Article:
#cvndc #mentalhealthawareness #cannabisprevention #yrbs #prevention #preventionworks #cannabis
      ...

      Prescription Drugs

      Did you know that 1 in 11 Washington County high-school students has misused a prescription (Rx) stimulant or opiate (pain reliever), not prescribed to them, at least once? (source: 2019 Vermont Youth Risk Behavior Survey – Washington County). More than half of people who misuse prescription medication get it from a friend or relative.

      The term prescription refers to medicines that are safe and effective when used under a doctor’s care, whereas nonprescription or over the counter (OTC) drugs are medicines the FDA determines are safe and effective for use without a doctor’s prescription. Used as prescribed and directed, medicine improves lives.

      While some people misuse certain types of medicine to “get high,” many are simply trying to cope with or manage the stress in their lives. Prescription stimulants, pain relievers, sedatives and tranquilizers, and even over-the-counter cough medicine are commonly misused or abused for these reasons.

      One of the types of prescription drugs that are misused are opioids. Opioids are a class of drugs that include heroin, synthetic opioids such as fentanyl, and prescription pain relievers such as hydrocodone (e.g., Vicodin®), oxycodone (e.g., OxyContin®, Percocet®), oxymorphone (e.g., Opana®), morphine (e.g., Kadian®, Avinza®), Tylenol® with codeine and more. Opioids have been used for hundreds of years to address pain and, since the 1990’s, to treat chronic pain.

      According to the 2019 Youth Risk Behavior Survey (YRBS), 9% of Vermont high school students reported ever misusing a prescription pain medication. Most were obtained from friends and family members or the home medicine cabinet. Safe disposal of prescription medications helps to reduce the access which may lead to misuse, poisoning, and addiction. Expired and unused medications can be deposited in collection boxes at local police stations or be mailed off in pre-paid mailback envelopes available at area libraries and community centers.

       

      Prevention Tips for Prescription Drug Abuse

      Prescription opioid pain medications are a growing problem—both in Vermont and nationwide. In 2017 alone, around 769,000 teens (12–17) said they misused opioids and over 72,000 people died from opioid misuse in the U.S. That’s one death every 11 minutes. Here are some important things to remember when you have an opioid prescription:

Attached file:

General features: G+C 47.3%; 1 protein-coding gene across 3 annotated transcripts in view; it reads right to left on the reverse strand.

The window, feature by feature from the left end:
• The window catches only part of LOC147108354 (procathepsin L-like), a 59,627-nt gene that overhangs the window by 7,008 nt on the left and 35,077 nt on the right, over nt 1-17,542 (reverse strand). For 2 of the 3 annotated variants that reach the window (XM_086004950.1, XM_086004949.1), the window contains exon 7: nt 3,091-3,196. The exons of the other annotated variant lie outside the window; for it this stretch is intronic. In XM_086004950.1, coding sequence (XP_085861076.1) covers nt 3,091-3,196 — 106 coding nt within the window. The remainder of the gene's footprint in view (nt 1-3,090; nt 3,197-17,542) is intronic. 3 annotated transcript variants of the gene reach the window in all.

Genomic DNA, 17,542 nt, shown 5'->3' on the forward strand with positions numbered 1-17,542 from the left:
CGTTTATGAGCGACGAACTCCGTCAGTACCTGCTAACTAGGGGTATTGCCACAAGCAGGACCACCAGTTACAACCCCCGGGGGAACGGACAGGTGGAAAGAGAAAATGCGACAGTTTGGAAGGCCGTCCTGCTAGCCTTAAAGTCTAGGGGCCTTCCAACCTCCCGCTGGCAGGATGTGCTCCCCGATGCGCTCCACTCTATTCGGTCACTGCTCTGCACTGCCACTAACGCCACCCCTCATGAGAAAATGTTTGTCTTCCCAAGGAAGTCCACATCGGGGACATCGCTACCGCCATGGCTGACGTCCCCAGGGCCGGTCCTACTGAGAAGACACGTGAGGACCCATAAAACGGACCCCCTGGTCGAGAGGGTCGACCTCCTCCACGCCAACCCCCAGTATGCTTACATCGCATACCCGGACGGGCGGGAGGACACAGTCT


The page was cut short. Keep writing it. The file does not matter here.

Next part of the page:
Don’t consume alcohol while using opioids

      • Even a small amount of alcohol can increase your risk of overdose. 
      • Opioids and alcohol are both depressants that slow your breathing, which can prevent oxygen from reaching organs like your lungs, heart, and brain. 
      • Mixing with alcohol can cause the rapid release and absorption of dangerous and potentially fatal amounts of opioids into your system. 

      Stop using as soon as your pain is manageable

      • Addiction can happen in as few as 5 consecutive days of use. 
      • Prescriptions for over 7 days are rarely needed, as opioids are not meant for long-term pain and taking more than you need builds up a tolerance in your body. 
      • The Centers for Disease Control advises that prescription opioids should only be taken for 3 days or less for acute pain, such as pain from surgery. 

      Never share your prescription

      • A dose that is safe for you does not mean it is safe for others. 
      • Prescription doses are based on a variety of personal factors, such as history of substance use, tolerance, and other health information. 
      • 53% of people who misused prescription pain relievers got them from a friend or relative. 

      Store opioids in a secure place and safely get rid of unused medication

      • Nearly 70% of prescription opioids kept in homes with children are not stored safely. 
      • People who misuse prescription medications often receive pills from a friend’s or relative’s medicine cabinet. 
      • Keep opioids out of reach in a locked or well-hidden place. 
      • Get rid of your unused pills quickly and safely by mailing them in using a free prepaid mail-back envelope or by dropping them off a safe disposal site. 

      Be a champion in your community for preventing substance abuse. Every community needs that advocate who is willing to stand up, go to meetings, and advocate for change. Contact info.cvndc@gmail.com to find out more.

      Learn More About Prescription Drugs

      Visit our blog to learn more about prescription drugs.

       

      Tomorrow from 10-2pm in a wide variety of Washington County locations. #prescriptiondrugs ...

      Mark your calendars! Take Back Day, from 10-2pm on Saturday, October 23rd. #prescriptiondrugs ...

      Remember, Take Back Day is only 10 days away! Visit our website for more information. #prescriptiondrugs ...

      The good news is that for some opioids, use is in decline (from the National Institute on Drug Abuse) #prescriptiondrugs ...

      Other Substances

      There are many other substances that can cause harm and possible addiction. Some examples are: